The religion-based political party Adhaalath Party, members of which largely dominate the Ministry of Islamic Affairs, has meanwhile stated that “No one has the right to criticise any penalties specified in Islam,” and that “criticising issues like this would encourage enemies of Islam, create confusion among the general public and open up opportunities for people who aim to stop the practice of similar penalties commanded in Islam.”

In a statement released in February, the party said “The purpose of penalties like these in Islamic Sharia is to maintain order in society and to save it from sinful acts. It is not at all an act of violence. We must turn a deaf ear to the international organisations which are calling to abolish these penalties, labeling them degrading and inhumane acts or torture.”

Corporal punishment is cruel, degrading, unacceptable: UN

Human Rights Advisor at the UN Country Office Safir Syed expressed concern over the implementation of flogging, especially in the case of minors, in the Maldives.

“It is unacceptable and against international standards. It is also important to keep in mind, apart from the physical trauma, the psychological effects the punishment may cause,” Syed said.

Stating that corporal punishment, including flogging, are explicitly prohibited under international law, Syed backed his statement citing from numerous UN standards and human rights mechanisms.

“While Article 7 of the ICCPR (International Covenant on Civil and Political Rights) states that no one shall be subjected to torture or to cruel, inhuman or degrading treatment or punishment, Article 37 of the Convention on the Rights of the Child add that ‘State Parties should ensure that no child shall be subjected to torture or other cruel, inhuman or degrading treatment or punishment. Neither capital punishment nor life imprisonment without possibility of release shall be imposed for offences committed by persons below 18 years of age,'” Syed quoted.

Syed noted that in July 2012 the UN Human Rights Committee had called on the Maldivian state to “abolish flogging and explicitly prohibit corporal punishment in all institutional settings.”

Similarly, in 2007 the UN Committee on the Rights of the Child had expressed concern that corporal punishment is considered lawful as a sentence for crime and for disciplinary purposes, and called on the state to abolish the use of corporal punishment under such circumstances.

Syed also referred to the 2005 report of the UN Special Rapporteur on torture, on the legality of corporal punishment under international law.

“The Special Rapporteur stated that any form of corporal punishment, be it flogging, amputation, etc, is contrary to the prohibition of torture and other cruel, inhuman or degrading treatment or punishment. The Rapporteur also said that States cannot hide behind domestic laws as justification for this violation of human rights obligations,” Syed said.

Meanwhile, an online petition by calling on the Maldivian government to end the practice of flogging women and children for the crime of fornication has been signed by over a million people worldwide.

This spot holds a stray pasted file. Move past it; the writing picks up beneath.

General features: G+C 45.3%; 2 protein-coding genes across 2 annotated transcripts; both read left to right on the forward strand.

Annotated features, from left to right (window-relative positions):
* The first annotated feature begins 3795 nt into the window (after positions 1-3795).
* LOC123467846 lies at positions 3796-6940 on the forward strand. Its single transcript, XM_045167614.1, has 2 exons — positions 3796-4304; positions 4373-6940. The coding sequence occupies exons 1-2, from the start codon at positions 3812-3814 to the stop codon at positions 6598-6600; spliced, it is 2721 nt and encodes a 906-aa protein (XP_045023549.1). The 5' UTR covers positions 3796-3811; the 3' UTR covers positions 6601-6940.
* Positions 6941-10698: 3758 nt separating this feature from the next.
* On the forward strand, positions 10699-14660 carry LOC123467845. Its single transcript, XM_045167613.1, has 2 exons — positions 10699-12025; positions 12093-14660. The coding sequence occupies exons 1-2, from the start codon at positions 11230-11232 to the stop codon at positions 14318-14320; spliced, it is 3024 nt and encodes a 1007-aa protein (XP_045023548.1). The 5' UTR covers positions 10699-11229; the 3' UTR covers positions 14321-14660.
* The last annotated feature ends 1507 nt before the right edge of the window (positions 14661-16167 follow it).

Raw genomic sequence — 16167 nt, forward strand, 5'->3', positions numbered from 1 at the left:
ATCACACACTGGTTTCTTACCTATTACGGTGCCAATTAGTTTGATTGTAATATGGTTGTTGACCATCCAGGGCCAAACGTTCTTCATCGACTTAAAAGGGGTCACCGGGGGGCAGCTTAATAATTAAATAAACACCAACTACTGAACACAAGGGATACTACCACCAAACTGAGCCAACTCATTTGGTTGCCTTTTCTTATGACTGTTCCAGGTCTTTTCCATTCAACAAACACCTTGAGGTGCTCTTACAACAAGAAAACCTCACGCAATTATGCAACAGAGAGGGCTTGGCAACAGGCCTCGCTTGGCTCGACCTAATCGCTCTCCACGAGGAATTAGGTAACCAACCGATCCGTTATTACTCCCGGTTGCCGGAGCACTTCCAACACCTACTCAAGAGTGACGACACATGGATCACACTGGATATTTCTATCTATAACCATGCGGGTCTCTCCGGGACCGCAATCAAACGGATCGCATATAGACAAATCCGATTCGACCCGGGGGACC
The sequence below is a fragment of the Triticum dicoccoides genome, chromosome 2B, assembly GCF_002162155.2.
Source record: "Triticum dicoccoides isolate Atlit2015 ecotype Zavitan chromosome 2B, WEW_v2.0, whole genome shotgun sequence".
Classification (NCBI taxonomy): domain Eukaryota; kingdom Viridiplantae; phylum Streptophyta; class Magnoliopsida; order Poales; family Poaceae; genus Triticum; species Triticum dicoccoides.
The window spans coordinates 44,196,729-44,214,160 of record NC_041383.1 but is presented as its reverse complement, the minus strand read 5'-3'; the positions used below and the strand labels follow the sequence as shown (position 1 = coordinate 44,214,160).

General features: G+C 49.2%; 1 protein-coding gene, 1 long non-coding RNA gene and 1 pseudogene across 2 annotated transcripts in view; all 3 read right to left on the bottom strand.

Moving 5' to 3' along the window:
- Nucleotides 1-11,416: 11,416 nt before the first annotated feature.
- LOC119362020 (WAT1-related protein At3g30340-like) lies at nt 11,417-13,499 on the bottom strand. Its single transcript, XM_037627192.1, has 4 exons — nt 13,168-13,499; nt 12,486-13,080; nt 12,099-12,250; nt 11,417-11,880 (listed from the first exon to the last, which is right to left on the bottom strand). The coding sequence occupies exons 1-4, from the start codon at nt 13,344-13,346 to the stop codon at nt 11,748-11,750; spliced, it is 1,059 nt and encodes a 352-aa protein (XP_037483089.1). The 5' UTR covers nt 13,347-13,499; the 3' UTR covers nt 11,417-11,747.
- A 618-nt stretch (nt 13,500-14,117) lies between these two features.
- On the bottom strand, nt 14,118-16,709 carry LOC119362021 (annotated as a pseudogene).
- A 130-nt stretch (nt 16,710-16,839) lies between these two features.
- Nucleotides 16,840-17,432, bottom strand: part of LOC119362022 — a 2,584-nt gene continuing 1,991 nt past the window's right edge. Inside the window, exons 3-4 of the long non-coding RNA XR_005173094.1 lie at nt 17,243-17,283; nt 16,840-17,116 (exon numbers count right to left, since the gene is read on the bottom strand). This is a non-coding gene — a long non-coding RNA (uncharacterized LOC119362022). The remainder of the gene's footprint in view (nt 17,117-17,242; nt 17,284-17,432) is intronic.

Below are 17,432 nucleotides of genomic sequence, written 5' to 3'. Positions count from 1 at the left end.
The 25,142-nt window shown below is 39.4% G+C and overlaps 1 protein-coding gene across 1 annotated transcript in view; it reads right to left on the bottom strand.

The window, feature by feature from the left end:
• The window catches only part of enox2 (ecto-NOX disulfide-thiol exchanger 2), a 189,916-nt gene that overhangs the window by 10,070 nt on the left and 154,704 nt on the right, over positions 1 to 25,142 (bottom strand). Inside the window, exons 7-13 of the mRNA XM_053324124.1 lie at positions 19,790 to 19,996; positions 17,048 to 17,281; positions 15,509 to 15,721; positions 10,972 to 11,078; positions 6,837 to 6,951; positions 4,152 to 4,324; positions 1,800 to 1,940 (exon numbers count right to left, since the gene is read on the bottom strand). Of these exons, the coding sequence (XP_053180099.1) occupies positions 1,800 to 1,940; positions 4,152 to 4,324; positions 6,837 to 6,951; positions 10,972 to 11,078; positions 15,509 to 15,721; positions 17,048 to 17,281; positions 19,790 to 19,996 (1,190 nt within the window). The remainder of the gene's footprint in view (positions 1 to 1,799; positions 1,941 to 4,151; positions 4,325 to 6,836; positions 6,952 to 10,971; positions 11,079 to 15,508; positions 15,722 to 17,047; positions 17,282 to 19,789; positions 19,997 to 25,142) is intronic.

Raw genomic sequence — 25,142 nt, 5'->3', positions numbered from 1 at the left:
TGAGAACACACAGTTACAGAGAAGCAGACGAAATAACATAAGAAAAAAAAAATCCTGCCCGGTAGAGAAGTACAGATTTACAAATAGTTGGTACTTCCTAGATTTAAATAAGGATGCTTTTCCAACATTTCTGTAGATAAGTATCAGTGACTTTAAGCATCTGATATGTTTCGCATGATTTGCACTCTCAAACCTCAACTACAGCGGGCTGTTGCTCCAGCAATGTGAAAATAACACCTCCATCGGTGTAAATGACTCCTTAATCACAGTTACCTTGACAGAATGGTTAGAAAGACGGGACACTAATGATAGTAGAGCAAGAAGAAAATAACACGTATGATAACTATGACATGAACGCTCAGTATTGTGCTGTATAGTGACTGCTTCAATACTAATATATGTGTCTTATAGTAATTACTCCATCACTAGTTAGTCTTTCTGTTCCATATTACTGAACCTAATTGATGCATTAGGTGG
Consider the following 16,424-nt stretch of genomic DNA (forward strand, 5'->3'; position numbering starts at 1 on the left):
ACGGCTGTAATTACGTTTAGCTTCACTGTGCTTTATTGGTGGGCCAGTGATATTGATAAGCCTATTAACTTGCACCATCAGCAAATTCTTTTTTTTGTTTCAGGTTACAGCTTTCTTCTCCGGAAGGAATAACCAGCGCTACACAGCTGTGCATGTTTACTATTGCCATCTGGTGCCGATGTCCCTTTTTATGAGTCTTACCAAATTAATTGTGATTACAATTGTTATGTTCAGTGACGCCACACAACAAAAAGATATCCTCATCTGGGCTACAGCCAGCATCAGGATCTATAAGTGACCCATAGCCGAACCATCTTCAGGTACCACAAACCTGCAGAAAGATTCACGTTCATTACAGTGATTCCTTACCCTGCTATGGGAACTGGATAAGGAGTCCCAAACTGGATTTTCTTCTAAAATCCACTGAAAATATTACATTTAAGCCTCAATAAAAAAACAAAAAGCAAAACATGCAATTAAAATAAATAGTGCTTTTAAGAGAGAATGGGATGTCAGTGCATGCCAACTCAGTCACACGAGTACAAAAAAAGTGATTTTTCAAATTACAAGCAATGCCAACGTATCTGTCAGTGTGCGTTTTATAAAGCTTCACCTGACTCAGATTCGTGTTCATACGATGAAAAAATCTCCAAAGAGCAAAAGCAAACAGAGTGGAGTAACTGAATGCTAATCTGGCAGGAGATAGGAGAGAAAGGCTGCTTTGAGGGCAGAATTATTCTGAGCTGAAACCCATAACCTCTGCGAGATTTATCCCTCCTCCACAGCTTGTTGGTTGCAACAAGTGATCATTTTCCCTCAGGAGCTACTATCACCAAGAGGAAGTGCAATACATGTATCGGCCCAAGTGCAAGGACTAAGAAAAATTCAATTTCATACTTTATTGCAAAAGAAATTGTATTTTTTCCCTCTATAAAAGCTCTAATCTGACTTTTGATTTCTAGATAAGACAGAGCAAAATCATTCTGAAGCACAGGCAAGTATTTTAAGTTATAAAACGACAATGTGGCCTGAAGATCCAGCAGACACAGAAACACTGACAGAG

*Names changed at request


State Minister for Home Affairs slams President Waheed over govt’s criticism of flogging sentence

Minister of State for Home Affairs Abdulla Mohamed has challenged President Mohamed Waheed Hassan Manik over his stated attempts to review the flogging sentence given to a 15 year-old rape victim by the Juvenile Court, for an unrelated case of fornication.

The criticism follows a tweet by President Waheed in which he stated that he would push to review the Juvenile Court’s sentence of 100 lashes and eight months’ house arrest against the minor.

Mohamed, who is also the Vice President of the Civil Society Coalition, told local media that it was “not acceptable” that the country’s president was making remarks against a penalty proscribed in Islam and called for Waheed to repent.

The case has attracted widespread criticism from the international community, with Amnesty International launching a petition demanding the government repeal the sentence.

The Maldivian government – which is currently vying for re-election to the UN Human Rights Council, launched its campaign in Geneva on February 28 on a platform of “women and children’s rights and the rights of persons with disability” – has expressed “deep concern” at the decision to prosecute the girl.

“Though the flogging will be deferred until the girl turns 18, the government believes she is the victim of sexual abuse and should be treated as such by the state and the society and therefore, her rights should be fully protected,” said the President’s Office in a statement.

“The government is of the view that the case merits appeal. The girl is under state care and the government will facilitate and supervise her appeal of the case, via the girl’s lawyer, to ensure that justice is done and her rights are protected,” the statement added.

State Minister Abdulla’s comments echo similar sentiments made by the religious-conservative Adhaalath Party (AP), which issued a statement declaring that the girl “deserves the punishment” under Islamic Sharia law.

Local media reported Mohamed as saying he intended to meet with President Waheed in order to ask him to publicly apologise for his comments.